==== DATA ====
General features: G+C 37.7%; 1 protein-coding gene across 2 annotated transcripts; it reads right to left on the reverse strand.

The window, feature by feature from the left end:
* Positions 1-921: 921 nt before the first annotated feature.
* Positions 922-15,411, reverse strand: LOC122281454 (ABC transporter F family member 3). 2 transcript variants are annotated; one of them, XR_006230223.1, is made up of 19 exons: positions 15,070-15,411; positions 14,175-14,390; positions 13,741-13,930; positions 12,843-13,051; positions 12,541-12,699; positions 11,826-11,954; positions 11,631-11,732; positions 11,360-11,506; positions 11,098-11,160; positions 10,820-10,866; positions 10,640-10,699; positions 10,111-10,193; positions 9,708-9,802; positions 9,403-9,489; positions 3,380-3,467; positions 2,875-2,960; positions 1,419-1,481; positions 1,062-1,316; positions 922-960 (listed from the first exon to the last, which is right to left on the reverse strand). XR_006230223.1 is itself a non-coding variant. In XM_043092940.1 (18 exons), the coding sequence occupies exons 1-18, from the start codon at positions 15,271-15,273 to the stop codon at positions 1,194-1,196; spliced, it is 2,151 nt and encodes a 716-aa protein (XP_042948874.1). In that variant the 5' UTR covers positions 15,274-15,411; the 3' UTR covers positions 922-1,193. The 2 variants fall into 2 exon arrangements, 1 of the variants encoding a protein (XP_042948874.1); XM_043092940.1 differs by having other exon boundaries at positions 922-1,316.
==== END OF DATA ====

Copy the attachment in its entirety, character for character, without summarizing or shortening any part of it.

General features: G+C 37.7%; 1 protein-coding gene across 2 annotated transcripts; it reads right to left on the reverse strand.

The window, feature by feature from the left end:
* Positions 1-921: 921 nt before the first annotated feature.
* Positions 922-15,411, reverse strand: LOC122281454 (ABC transporter F family member 3). 2 transcript variants are annotated; one of them, XR_006230223.1, is made up of 19 exons: positions 15,070-15,411; positions 14,175-14,390; positions 13,741-13,930; positions 12,843-13,051; positions 12,541-12,699; positions 11,826-11,954; positions 11,631-11,732; positions 11,360-11,506; positions 11,098-11,160; positions 10,820-10,866; positions 10,640-10,699; positions 10,111-10,193; positions 9,708-9,802; positions 9,403-9,489; positions 3,380-3,467; positions 2,875-2,960; positions 1,419-1,481; positions 1,062-1,316; positions 922-960 (listed from the first exon to the last, which is right to left on the reverse strand). XR_006230223.1 is itself a non-coding variant. In XM_043092940.1 (18 exons), the coding sequence occupies exons 1-18, from the start codon at positions 15,271-15,273 to the stop codon at positions 1,194-1,196; spliced, it is 2,151 nt and encodes a 716-aa protein (XP_042948874.1). In that variant the 5' UTR covers positions 15,274-15,411; the 3' UTR covers positions 922-1,193. The 2 variants fall into 2 exon arrangements, 1 of the variants encoding a protein (XP_042948874.1); XM_043092940.1 differs by having other exon boundaries at positions 922-1,316.